Value driven maintenance
Maintenance is crucial in any organization. Without proper maintenance, assets deteriorate over time causing a loss in quality of the output produced. More importantly, it can also impact the safety of the asset or the people that operate it. Traditionally, maintenance has been viewed as a cost center in an organization; it costs money to hire maintenance technicians and purchase the spare parts to keep systems running smoothly. Too often, senior executives ignore the added value maintenance can bring to an organization such as:
- A reduction in reactive maintenance costs
- Reducing costs to restart production after a breakdown
- Limiting production scrap
- Costs of downtime such as missed orders and lost revenue
- Customer perception/satisfaction
- Improved quality of products
- Reduced environmental impact
Not surprisingly, maintenance can add economic value to a business by delivering maximum availability at the lowest possible cost. To view maintenance as a value driver, senior executives must move from cost-based thinking to value-based thinking.
Value-driven maintenance® (VDM) is not a maintenance type, but rather a philosophy developed by the founders of Mainnovation, Mark Haarman and Guy Delahay, for optimizing the value derived from maintenance at any particular point in time. The decision to perform maintenance at any time is based on cost/benefit analysis. It requires a delicate balancing between the value that improved reliability can bring and the cost of maintenance. This is summed up in the four value drivers below.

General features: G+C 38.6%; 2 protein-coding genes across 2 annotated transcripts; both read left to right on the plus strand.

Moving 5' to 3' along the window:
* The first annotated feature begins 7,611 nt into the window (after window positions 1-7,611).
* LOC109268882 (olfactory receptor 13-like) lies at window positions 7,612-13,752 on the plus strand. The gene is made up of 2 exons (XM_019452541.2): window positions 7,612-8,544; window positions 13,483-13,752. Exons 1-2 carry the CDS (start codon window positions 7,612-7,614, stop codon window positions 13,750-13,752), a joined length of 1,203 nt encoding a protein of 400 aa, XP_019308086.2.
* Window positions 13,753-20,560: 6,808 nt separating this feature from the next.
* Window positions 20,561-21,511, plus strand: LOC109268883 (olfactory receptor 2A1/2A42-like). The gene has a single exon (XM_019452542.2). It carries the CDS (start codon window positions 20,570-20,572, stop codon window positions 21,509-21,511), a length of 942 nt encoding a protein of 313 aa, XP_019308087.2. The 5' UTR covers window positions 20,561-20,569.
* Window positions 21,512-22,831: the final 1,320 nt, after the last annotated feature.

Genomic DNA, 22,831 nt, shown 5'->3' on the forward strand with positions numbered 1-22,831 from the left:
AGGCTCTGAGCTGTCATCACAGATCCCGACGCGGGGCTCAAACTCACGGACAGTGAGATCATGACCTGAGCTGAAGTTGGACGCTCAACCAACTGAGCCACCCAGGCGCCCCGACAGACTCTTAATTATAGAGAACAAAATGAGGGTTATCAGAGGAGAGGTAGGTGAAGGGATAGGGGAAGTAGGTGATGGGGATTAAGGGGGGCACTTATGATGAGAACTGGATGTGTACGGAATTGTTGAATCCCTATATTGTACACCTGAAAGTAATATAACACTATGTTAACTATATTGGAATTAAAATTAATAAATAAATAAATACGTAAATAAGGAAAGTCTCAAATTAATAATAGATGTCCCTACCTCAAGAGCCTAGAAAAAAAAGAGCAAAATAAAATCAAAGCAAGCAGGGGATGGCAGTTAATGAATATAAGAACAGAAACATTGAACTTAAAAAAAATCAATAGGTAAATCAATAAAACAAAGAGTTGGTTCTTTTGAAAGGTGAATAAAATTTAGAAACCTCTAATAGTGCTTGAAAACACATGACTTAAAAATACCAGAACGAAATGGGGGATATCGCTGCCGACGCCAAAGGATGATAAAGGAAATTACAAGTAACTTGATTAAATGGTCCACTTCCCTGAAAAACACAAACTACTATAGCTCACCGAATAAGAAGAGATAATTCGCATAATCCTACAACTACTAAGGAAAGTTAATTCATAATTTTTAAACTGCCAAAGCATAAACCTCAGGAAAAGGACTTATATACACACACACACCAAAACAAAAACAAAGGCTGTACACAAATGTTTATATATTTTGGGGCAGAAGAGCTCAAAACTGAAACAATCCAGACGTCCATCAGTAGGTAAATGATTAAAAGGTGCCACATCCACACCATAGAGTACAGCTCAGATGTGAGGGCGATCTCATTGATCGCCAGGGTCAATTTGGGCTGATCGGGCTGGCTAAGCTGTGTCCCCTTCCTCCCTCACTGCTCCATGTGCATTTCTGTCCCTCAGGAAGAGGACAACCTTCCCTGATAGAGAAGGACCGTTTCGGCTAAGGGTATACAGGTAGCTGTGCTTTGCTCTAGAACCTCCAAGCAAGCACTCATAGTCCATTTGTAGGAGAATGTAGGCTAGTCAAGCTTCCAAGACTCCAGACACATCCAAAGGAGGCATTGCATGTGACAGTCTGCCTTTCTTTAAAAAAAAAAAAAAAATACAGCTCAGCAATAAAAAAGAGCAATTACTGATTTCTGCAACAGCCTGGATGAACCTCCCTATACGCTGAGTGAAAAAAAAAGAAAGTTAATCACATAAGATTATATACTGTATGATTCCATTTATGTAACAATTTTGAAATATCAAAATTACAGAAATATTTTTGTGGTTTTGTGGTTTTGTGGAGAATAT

An example implementation
The process that one semi-conductor manufacturing company underwent to implement TPM in their facility is described in Implementation of total productive maintenance: A case study.
Initially, the adoption of TPM failed for various reasons, including a lack of management support, a lack of resources, a lack of long-term vision and a lack of sustained momentum.
After the first failure, another attempt to implement TPM was made; this time with success. The main measurement for success was the number of units produced per stoppage. Using TPM this value increased from 500 units per stoppage to over 2000 units per stoppage.